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Jewels of the Arctic (Greg Mortimer)

Certainly one of our most-anticipated voyages each year, the Jewels of the Arctic will change you forever: while cruising the icy waters of the Greenland Sea between Iceland and Spitsbergen, keep an eye out for whales, sea ice and countless sea birds. Your days will be jam-packed with once-in-a-lifetime moments: we Zodiac cruise amongst gigantic icebergs, revel in gorgeous tundra walks, spot Arctic foxes, musk ox, walrus and polar bears. Greenland’s breathtaking mountainous landscapes will leave you speechless as the voyage goes along, and Inuit communities will make you feel at home whilst we stop by their small settlement, Ittoqqortoormiit. These are the jewels of the Arctic!

PLEASE NOTE: 26 Jul 20 to 9 Aug 20 - is a 15-day journey, from Kirkenes to Reykjavik.

26 July, 2020 to 09 August, 2020 Make a booking request for Jewels of the Arctic (Greg Mortimer), departing on 26 July, 2020

Prices quoted here are often dependent on currency fluctuations. Please check with (01432 507450 or info@small-cruise-ships.com) for the very latest price, which may well be cheaper than the one advertised here.

Aurora Stateroom £ 5670 GBP pp
Deck: 3 | Quantity: 15 | Size: 23.2 m2 Cabin Features: Twin or double bed Private En-suite Porthole window Desk area Closet space Sofa bed (can sleep 3rd passenger in select cabins) Room-controlled thermostat Safe for storing valuables 42" flat-screen TV
view cabin photo
Balcony Stateroom £ 6480 GBP pp
Decks: 4,6,7 | Quantity: 58 | Room Size: 16.5 - 20.7 m2 | Balcony Size: 6.6 - 7.2 m2 Cabin Features: Twin or double bed Private En-suite Floor to ceiling window Desk area Closet space Private balcony Room-controlled thermostat Safe for storing valuables 42" flat-screen TV
view cabin photo
Balcony Suite £ 7938 GBP pp
Deck: 4 | Quantity: 2 | Room Size: 25.4 - 26.1 m2 | Balcony Size: 9.1 - 10.8 m2 Cabin Features: Twin or double bed Private en-suite Full size window Desk area Closet space Private balcony Room-controlled thermostat Safe for storing valuables 42" flat-screen TV
view cabin photo
Junior Suite £ 9342 GBP pp
Deck: 7 | Quantity: 4 | Room Size: 30.1 m2 | Balcony Size: 14.3 m2 Cabin Features: Twin or double bed Private en-suite Full size window Desk area Closet space Private balcony Room-controlled thermostat Safe for storing valuables 42" flat-screen TV Seperate lounge area
view cabin photo
Captain's Suite £ 10800 GBP pp
Deck: 4 | Quantity: 1 | Room Size: 35.9 m2 | Balcony Size: 10.4 m2 Cabin Features: Twin or double bed Private en-suite Full size window Desk area Closet space Private balcony Room-controlled thermostat Safe for storing valuables Seperate lounge area 42" flat-screen TV
view cabin photo
26 July, 2020 to 08 August, 2020 Make a booking request for Jewels of the Arctic (Greg Mortimer), departing on 26 July, 2020

Prices quoted here are often dependent on currency fluctuations. Please check with (01432 507450 or info@small-cruise-ships.com) for the very latest price, which may well be cheaper than the one advertised here.

Aurora Stateroom £ 5670 GBP pp
Deck: 3 | Quantity: 15 | Size: 23.2 m2 Cabin Features: Twin or double bed Private En-suite Porthole window Desk area Closet space Sofa bed (can sleep 3rd passenger in select cabins) Room-controlled thermostat Safe for storing valuables 42" flat-screen TV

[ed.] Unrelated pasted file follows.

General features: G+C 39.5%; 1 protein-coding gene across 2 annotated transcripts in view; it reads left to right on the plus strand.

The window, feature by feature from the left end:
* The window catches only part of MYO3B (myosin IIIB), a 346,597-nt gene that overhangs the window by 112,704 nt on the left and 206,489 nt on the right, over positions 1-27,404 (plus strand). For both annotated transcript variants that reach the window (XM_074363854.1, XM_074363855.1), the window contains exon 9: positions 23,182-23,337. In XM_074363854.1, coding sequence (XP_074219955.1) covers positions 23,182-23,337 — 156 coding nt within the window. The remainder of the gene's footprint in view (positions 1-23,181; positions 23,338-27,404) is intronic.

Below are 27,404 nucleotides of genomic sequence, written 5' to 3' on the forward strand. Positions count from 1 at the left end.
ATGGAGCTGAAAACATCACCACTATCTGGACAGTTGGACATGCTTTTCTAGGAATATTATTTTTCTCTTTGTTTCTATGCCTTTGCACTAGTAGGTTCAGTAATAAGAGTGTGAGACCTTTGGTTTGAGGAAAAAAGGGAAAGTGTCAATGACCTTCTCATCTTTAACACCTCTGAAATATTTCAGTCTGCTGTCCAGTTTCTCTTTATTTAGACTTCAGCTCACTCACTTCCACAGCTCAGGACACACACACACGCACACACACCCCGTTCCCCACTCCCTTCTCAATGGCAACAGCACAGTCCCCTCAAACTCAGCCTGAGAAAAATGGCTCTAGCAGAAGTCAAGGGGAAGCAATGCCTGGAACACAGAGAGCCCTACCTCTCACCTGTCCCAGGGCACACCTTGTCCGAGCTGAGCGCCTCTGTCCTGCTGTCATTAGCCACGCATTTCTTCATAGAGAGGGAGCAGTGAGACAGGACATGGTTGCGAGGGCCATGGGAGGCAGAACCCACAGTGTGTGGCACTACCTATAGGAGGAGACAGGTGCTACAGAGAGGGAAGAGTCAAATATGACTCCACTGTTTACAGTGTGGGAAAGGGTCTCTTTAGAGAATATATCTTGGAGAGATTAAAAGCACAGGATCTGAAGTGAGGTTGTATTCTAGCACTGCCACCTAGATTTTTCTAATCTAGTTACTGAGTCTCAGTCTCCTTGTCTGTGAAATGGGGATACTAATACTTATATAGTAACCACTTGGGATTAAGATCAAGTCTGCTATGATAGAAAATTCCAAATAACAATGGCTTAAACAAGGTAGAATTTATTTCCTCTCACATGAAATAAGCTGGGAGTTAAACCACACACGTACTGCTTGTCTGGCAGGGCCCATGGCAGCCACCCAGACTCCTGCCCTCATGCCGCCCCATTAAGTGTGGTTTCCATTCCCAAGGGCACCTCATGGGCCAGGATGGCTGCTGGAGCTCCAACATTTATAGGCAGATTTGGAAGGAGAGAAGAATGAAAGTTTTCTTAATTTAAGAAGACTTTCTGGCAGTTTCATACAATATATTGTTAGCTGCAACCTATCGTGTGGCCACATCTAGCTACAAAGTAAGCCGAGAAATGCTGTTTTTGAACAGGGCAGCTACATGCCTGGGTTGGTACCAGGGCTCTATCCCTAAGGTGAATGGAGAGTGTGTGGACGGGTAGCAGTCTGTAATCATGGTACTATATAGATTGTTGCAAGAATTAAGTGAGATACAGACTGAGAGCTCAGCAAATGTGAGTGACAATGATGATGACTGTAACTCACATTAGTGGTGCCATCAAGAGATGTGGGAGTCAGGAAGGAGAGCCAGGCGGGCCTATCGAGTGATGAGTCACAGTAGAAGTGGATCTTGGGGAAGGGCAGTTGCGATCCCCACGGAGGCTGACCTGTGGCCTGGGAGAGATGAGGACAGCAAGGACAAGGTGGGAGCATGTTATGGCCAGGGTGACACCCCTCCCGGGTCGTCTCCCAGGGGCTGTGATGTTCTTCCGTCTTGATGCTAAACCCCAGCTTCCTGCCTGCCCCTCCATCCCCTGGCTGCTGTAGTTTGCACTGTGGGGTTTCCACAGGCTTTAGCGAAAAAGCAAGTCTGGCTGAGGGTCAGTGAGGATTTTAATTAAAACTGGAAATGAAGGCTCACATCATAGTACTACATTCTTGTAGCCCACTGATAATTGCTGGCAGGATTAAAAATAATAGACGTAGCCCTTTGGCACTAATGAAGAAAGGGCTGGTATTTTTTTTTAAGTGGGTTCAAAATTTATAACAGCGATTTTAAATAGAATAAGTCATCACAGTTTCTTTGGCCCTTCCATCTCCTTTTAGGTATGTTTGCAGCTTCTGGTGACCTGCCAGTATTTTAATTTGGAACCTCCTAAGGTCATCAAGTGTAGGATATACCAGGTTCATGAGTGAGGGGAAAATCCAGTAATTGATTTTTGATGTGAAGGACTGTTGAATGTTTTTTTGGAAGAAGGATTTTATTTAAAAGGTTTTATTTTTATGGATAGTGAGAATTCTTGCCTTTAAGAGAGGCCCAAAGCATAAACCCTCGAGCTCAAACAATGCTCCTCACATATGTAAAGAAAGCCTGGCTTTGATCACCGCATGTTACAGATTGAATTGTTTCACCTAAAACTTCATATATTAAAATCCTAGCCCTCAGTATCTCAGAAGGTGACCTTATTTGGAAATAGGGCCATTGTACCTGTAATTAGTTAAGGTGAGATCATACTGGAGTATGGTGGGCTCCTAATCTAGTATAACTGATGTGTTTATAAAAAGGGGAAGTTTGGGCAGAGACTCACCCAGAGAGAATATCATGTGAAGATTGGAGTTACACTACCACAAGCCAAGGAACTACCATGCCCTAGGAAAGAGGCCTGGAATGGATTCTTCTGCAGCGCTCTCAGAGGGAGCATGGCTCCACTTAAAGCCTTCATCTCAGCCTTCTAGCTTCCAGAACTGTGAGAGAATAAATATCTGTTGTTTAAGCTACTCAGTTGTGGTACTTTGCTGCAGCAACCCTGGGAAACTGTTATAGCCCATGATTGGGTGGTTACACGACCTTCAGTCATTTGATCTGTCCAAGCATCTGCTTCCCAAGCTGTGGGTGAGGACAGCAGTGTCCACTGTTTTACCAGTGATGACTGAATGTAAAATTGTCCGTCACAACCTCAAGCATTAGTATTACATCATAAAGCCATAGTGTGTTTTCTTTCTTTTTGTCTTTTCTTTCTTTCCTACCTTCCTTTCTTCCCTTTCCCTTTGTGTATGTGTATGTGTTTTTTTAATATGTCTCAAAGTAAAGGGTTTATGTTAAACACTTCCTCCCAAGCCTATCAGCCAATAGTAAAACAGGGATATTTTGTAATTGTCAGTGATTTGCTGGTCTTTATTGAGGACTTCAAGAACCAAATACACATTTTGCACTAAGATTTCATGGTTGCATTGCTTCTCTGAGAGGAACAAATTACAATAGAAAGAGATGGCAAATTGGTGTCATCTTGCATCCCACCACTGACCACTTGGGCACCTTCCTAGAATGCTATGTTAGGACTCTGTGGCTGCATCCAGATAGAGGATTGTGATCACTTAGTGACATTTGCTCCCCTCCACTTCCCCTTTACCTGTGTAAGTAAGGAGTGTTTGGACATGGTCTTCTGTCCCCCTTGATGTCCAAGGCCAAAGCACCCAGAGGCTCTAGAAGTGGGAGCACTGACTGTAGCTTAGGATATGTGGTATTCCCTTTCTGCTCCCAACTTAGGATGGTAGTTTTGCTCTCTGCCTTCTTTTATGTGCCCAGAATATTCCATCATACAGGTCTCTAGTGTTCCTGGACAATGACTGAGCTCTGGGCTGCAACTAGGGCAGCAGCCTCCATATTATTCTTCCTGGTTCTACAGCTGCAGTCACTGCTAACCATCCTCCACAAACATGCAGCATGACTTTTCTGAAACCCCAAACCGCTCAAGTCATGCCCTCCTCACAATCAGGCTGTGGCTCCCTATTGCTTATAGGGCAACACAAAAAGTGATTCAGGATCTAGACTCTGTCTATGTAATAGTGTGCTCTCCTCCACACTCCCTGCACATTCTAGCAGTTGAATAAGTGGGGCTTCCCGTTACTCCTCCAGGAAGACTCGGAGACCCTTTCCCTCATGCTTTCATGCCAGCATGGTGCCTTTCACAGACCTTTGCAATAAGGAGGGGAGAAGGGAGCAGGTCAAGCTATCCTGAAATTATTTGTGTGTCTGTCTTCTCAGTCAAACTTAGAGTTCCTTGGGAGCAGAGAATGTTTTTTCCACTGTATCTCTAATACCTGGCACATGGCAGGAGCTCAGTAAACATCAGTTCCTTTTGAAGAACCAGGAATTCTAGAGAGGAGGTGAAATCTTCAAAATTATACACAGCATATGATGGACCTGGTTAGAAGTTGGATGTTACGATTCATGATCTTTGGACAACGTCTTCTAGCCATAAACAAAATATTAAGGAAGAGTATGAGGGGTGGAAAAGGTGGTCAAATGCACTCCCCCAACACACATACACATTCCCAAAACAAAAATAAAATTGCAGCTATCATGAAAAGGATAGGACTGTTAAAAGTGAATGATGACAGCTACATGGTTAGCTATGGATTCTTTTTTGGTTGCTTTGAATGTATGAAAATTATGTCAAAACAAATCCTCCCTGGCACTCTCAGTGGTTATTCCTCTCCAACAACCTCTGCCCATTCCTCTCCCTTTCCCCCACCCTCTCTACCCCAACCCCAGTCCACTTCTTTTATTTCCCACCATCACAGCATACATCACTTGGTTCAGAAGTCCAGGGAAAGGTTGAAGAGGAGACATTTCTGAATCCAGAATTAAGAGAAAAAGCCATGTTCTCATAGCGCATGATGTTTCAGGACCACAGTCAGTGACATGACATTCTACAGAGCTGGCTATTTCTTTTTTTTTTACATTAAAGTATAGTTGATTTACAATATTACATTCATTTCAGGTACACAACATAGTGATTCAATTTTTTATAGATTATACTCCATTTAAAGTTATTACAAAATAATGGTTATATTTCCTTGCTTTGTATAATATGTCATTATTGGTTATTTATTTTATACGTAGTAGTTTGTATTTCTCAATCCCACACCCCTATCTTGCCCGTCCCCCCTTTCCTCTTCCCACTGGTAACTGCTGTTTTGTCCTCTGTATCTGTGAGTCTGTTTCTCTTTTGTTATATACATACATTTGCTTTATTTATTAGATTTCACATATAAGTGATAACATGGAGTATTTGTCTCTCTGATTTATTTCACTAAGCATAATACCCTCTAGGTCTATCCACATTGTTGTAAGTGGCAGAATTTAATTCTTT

view cabin photo
Balcony Stateroom £ 6480 GBP pp
Decks: 4,6,7 | Quantity: 58 | Room Size: 16.5 - 20.7 m2 | Balcony Size: 6.6 - 7.2 m2 Cabin Features: Twin or double bed Private En-suite Floor to ceiling window Desk area Closet space Private balcony Room-controlled thermostat Safe for storing valuables 42" flat-screen TV
view cabin photo
Balcony Suite £ 7938 GBP pp
Deck: 4 | Quantity: 2 | Room Size: 25.4 - 26.1 m2 | Balcony Size: 9.1 - 10.8 m2 Cabin Features: Twin or double bed Private en-suite Full size window Desk area Closet space Private balcony Room-controlled thermostat Safe for storing valuables 42" flat-screen TV
view cabin photo
Junior Suite £ 9342 GBP pp
Deck: 7 | Quantity: 4 | Room Size: 30.1 m2 | Balcony Size: 14.3 m2 Cabin Features: Twin or double bed Private en-suite Full size window Desk area Closet space Private balcony Room-controlled thermostat Safe for storing valuables 42" flat-screen TV Seperate lounge area
view cabin photo
Captain's Suite £ 10800 GBP pp
Deck: 4 | Quantity: 1 | Room Size: 35.9 m2 | Balcony Size: 10.4 m2 Cabin Features: Twin or double bed Private en-suite Full size window Desk area Closet space Private balcony Room-controlled thermostat Safe for storing valuables Seperate lounge area 42" flat-screen TV
view cabin photo
30 August, 2021 to 11 September, 2021 Make a booking request for Jewels of the Arctic (Greg Mortimer), departing on 30 August, 2021

Prices quoted here are often dependent on currency fluctuations. Please check with (01432 507450 or info@small-cruise-ships.com) for the very latest price, which may well be cheaper than the one advertised here.

Aurora Stateroom £ 7236 GBP pp
Deck: 3 | Quantity: 15 | Size: 23.2 m2 Cabin Features: Twin or double bed Private En-suite Porthole window Desk area Closet space Sofa bed (can sleep 3rd passenger in select cabins) Room-controlled thermostat Safe for storing valuables 42" flat-screen TV
view cabin photo
Balcony Stateroom. From £ 8046 GBP pp
Decks: 4,6,7 | Quantity: 58 | Room Size: 16.5 - 20.7 m2 | Balcony Size: 6.6 - 7.2 m2 Cabin Features: Twin or double bed Private En-suite Floor to ceiling window Desk area Closet space Private balcony Room-controlled thermostat Safe for storing valuables 42" flat-screen TV